By Anna Merlan
By Lee Escobedo
By Alice Laussade
By Scott Reitz
By Claire Lawton
By Kiernan Maletsky
By Anna Merlan
At the end of the movie, we find that Sutter Cane's latest book has become a feature film aimed at bringing even illiterates into the fold. A quick pan across the film's poster reveals the director's name: John Carpenter. When we get a look at the picture, it turns out to be composed of the same footage we've been watching for the last two hours.
On the surface, this seems like the same ending as Wes Craven's New Nightmare. Yet there's an important difference. At the end of Craven's movie, the final Elm Street sequel (the one we've just seen) begins production, thereby preventing fictional evil from crossing over to our dimension. But at the end of Carpenter's tale, the horror film does not save the world; it destroys it.
In her 1989 book Nightmare Movies, Kim Newman offers a new subcategory of horror picture: the "post-genre horror film." Significantly, Newman designates Martin Scorsese's surreal After Hours as the most significant example. Which makes sense: Scorsese's films, probably more than any modern film artist's, show us the cracks between genres. One of the faces that peeps through most consistently is that of the horror film. Taxi Driver degenerates from a hyperrealistic study of an alienated urbanite into candy-colored gore fascination, and the mobster protagonists of Goodfellas share Jason Voorhees' seemingly paradoxical attitude toward murder--energetic but indifferent. ("It's just business," the hoods keep insisting.)
The horror influence is strongest in Scorsese's remake of the 1962 small-town thriller Cape Fear, which transforms the story's villain, Max Cady, from a scary but flesh-and-blood rapist into a supernatural wraith whose persona--right down to his elaborate body tattoos--amounts to a walking collection of icons. When, near the film's climax, the burned, drowned, stabbed, beaten Cady simply refuses to die, the movie begs a chicken-and-the-egg question: by deliberately invoking the style and tone of stalker movies, is Scorsese appropriating horror film devices? Or is he simply conforming to the audience's expectations of a genre, the thriller, that has already infused itself with these conventions?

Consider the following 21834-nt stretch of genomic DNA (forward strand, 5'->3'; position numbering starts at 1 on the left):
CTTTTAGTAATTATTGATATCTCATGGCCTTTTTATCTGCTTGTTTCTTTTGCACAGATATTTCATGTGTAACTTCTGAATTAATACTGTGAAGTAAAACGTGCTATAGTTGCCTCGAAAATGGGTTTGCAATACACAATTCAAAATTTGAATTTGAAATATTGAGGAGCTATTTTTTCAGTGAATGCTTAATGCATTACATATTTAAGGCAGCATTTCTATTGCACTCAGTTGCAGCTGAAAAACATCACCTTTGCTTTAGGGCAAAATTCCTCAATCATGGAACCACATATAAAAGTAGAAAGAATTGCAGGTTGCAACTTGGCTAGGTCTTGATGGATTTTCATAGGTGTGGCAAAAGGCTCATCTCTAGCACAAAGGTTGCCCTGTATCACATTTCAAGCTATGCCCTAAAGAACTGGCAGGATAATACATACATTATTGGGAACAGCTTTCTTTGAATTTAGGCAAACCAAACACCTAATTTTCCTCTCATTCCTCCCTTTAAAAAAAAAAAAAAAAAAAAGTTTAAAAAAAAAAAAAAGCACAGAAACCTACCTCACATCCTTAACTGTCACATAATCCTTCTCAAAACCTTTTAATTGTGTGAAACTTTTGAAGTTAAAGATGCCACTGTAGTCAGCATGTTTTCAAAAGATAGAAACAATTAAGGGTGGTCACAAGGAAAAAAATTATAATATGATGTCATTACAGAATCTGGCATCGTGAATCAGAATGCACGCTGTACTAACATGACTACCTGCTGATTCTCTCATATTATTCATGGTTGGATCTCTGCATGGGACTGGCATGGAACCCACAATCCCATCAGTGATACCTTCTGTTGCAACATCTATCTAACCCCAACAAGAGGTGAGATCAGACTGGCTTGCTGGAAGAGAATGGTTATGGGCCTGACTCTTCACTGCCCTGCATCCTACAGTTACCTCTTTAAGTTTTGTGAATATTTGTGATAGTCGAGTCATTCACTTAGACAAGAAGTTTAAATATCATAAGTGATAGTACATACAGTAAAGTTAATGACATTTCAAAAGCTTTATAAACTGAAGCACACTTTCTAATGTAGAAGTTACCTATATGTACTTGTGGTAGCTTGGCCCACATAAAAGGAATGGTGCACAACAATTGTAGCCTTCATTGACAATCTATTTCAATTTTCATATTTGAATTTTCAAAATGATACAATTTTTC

Stephen King's book The Dark Half asks a similar question: "Am I using horror, or is it using me?" The novel (later adapted for the movies by George Romero, King's collaborator on their cheeky 1981 homage to old EC horror comics, Creepshow) centers on Thad Beaumont, a frustrated "respectable" novelist who makes a good living as a horror writer under the pen name and personality of George Stark. Stark, whose homicidal adventures are putatively autobiographical, is a straight razor-wielding trailer-park thug. When Thad abandons his old pen name and series of slasher books to pursue a more reputable career, Stark springs to life, threatening to kill Thad's friends and loved ones randomly until Thad submits and allows George to write again. (Revealingly, the novel was dedicated to "the late Richard Bachman"--King's old pseudonym.)
Stephen King's continual use of writers as the main characters of his stories, while annoying, seems a natural reaction to his frightening popularity. Like his fellow horror purveyors, King is fascinated with his own power to disturb the masses, and he's consumed with the idea of supernatural horrors leaking into "our world."
But what's going on within the horror genre today isn't really a struggle between the fictional world and our world. More likely, what these movies and books are expressing is a conflict between art and artifice--between pure horror that doesn't consciously acknowledge itself as fiction, and postmodern horror in which the tricks of the trade are served up for the audience's knowing amusement.
Whatever the nature of this conflict, it's clear the current state of horror is one of desperation. What movies like Wes Craven's New Nightmare and In the Mouth of Madness are telling audiences is that the form isn't strong enough to stand on its own anymore, and that unless they blend in a little something else--slapstick, sexploitation, or pop culture self-referentiality--horror just might be, in a word, damned. In recent years, Craven, Carpenter and company seem to be playing "Taps" over the mutilated corpse of their beloved genre, looming over it in quiet reverence.
But as any horror fan knows, those fingers will start twitching soon.
Editor's note: Ronald Pogue is a Dallas free-lance writer.
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